Reaching Kelaniya Temple
The sanctity of the Kelaniya Temple and the site
Kelaniya Temple built on the banks of the Kelaniya River is one of the most sacred sites of Sri Lanka. It is believed Buddha together with 500 Arahats (Supremely enlightened beings) visited Kelaniya on the Wesek day of the Buddhist Era 2531 and expounding of the Dhamma, the Buddhist doctrine to the inhabitants of the island. Buddha’s timely visit to the island resulted in quelling an imminent war between two kings named Chulodara and Mahodara over a jewel–encrusted throne. Buddha having preached the doctrine on the disputed throne offered to him ensued lasting peace between the two kings. The great stupa built upon the site enshrining the throne was since then called Kelaniya Raja Maha Vihara.
History of Kelaniya Temple
Kelaniya Temple believed to had been built in the era prior to the chronologically recorded history of Sir Lanka (since 543 B.C) was renovated by Prince Uttiya, brother of King Devanampiyatissa following the arrival Arahat Mahinda in 307 BC. According to the Mahawansa, King Devanampiyatissa’s brother Uttiya renovated the vihara for the first time. Prince Uttiya also built the first ever residential quarters of the Buddhist monks (Sanghawasa) there.
The ancient temple was destroyed time and again by the Dravidian invaders from Southern India. Each time the temple had been reconstructed. The medieval temple was destroyed by the Portuguese in 1510 yet reconstructed by King Kirthi Sri Rajasingha in the year 1967. New Temple was initiated in 1927 and completed in 1946 under the patronage of philanthropist Mrs. Helena Wijewardene.
The Bo tree and the court yard at the Kelaniya Temple
The entrance to the temple yard is over the park across the main street. The arched grill gate opens upto the lower terrace of the temple yard. The lower terrace leads four sets of flight of steps in four carinal directions to the Upper terrace which features the Image Hose, Dagaba and the Bo Tree (Peepal tree) with other buildings.
‘Aluth Vihara Ge’ or the New Temple House section of the Kelani Viharaya is 150 feet long and 90 feet broad. It stands on a stone plinth 3 feet in height. The roof is built in the Kandyan architectural style with a design of an octagon.
‘Aluth Vihara Ge’ consists of four mage houses.
The ‘Oth Pilima Ge’, the oldest section of the temple houses a large reclining Buddha statue and two seated Buddha statues.
The ‘Ran Pilima Ge’ houses another seated Buddha statue
The ‘Ran Pilima Ge’ or the Golden Buddha Image House
Murals in Kelaniya Temple
Kelaniya Temple has none of the ancient or medieval paintings. The murals are those of the 18th century and the early 20th century.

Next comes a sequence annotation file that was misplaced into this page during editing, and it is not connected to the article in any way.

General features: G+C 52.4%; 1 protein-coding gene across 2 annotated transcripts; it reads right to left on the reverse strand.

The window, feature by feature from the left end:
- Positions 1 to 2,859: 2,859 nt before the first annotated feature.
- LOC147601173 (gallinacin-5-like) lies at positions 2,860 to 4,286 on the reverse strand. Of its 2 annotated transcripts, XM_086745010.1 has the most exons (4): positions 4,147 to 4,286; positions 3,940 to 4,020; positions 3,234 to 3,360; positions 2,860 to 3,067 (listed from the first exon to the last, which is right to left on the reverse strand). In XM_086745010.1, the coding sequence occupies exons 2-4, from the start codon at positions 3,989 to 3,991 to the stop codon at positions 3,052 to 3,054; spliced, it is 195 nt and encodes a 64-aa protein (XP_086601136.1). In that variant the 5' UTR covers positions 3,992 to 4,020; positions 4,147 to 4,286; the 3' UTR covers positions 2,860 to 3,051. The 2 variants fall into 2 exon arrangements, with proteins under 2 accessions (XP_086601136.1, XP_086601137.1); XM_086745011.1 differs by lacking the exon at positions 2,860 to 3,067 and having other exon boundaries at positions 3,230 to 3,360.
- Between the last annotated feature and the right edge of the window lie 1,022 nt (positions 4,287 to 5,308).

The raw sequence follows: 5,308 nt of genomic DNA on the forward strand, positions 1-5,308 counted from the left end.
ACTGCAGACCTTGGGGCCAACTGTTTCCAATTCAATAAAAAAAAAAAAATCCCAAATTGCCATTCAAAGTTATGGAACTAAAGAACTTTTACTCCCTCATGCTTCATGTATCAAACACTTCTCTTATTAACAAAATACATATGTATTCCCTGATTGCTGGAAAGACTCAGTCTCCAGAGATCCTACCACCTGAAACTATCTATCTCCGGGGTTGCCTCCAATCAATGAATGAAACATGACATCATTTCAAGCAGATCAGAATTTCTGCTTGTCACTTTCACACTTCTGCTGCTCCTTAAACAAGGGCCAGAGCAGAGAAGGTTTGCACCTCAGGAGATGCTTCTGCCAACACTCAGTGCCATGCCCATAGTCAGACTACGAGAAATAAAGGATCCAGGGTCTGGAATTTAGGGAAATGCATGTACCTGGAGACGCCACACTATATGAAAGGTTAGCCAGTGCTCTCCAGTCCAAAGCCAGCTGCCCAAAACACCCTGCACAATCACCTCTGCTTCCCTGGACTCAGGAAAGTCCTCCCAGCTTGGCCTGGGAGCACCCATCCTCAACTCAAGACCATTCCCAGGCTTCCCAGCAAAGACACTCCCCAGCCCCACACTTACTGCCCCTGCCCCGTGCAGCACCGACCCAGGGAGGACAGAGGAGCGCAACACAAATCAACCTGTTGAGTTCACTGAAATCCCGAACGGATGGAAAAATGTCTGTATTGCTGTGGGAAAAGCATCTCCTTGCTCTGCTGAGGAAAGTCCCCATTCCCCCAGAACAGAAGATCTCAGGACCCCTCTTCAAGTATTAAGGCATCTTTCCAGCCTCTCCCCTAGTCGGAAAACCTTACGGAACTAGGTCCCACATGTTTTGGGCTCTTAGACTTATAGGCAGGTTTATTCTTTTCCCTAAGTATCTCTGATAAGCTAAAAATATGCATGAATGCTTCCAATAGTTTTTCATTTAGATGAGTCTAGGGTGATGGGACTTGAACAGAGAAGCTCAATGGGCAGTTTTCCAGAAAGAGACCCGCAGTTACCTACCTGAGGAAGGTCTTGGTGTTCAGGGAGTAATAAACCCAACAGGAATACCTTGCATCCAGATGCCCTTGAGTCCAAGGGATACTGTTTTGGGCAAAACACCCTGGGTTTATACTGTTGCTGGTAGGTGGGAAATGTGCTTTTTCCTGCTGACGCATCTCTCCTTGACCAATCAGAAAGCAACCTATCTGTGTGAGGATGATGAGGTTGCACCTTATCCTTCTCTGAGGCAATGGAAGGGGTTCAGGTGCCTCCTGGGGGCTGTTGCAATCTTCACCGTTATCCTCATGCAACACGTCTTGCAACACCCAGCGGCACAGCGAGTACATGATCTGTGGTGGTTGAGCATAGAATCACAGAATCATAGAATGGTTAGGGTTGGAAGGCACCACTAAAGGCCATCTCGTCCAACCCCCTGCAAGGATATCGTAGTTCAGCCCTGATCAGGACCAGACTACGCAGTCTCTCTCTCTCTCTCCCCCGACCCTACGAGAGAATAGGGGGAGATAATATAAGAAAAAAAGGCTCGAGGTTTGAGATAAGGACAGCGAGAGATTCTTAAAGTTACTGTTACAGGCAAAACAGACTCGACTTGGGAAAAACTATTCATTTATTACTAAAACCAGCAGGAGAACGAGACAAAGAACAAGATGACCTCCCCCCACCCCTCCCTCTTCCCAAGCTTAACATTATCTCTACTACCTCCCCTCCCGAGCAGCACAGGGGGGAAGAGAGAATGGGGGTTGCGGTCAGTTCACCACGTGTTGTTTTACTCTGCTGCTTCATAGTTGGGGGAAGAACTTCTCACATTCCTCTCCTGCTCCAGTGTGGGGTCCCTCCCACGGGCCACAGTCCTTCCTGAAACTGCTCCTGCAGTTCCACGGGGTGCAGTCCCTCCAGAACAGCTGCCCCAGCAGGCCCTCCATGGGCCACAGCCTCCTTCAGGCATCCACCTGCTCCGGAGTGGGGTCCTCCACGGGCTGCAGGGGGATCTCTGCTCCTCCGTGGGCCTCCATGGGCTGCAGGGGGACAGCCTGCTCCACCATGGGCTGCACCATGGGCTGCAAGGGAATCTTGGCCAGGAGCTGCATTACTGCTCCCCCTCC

The Duruthu Perahera (Kelani Procession)
Kelaniya Temple is the starting point of the “The Duruthu Perahera” (Kelani Procession) inaugurated in 1927 and since then that has been held on the pre – full moon day of the month of January every year. Each year hundreds of thousands of locals and thousands of foreign tourists gather at Kelaniya to enjoy the grand procession that features whip crackers, torch carriers, flag carriers, caparisoned elephants, dancers, trumpeters, drummers and numerous other participants. The Kelani Procession features three separate processions: that of the Buddha Relics and those of the three shrines dedicated to the deities of Vishnu, Kataragama and Vibishana.
“The Duruthu Perahera” (Kelani Procession) attracts hundreds and thousands of people from all provinces of Sri Lanka, and hundreds of foreign tourists trek their way to the temple purlieu to witness this spectacular pageant.
Kelaniya Temple Highlights
Murals in Kelaniya Temple
The Kandyan Era Murals
The Kandyan era paintings still in conditions are housed in two chambers. These Paintings illustrates the Jataka Stories that had been created to inspire virtues of compassion. On the wall are also displayed a literary depiction of Buddha’s battle against the defiling factors.
Modern Murals on the walls
The beautiful modern paintings done by Soliyas Mendis during 1927-1946 illustrates the major events of the history of Buddhism in Sri Lanka. Among the panels of paintings are King Devanmpiyatissa donating the Mahamegha park to Arahat Mahinda; the congregation of monks inscribing Tripitaka, the Buddhist doctrine; Indian scholar monk presenting Visuddhimagga, the commentaries on the Buddhist doctrine, to the Sangharaja of Maha Vihara; the arrival of Buddhist nun Theri Sangamitta; arrival of Prince Danta and Princess Hemamala from Northern India with the sacred Tooth Relic.
Modern Murals on the ceiling
On the ceiling are depicted the planetary gods or the navagrahayo, the nine planets of the oriental astrology and the twelve zodiacal signs or the Rashis.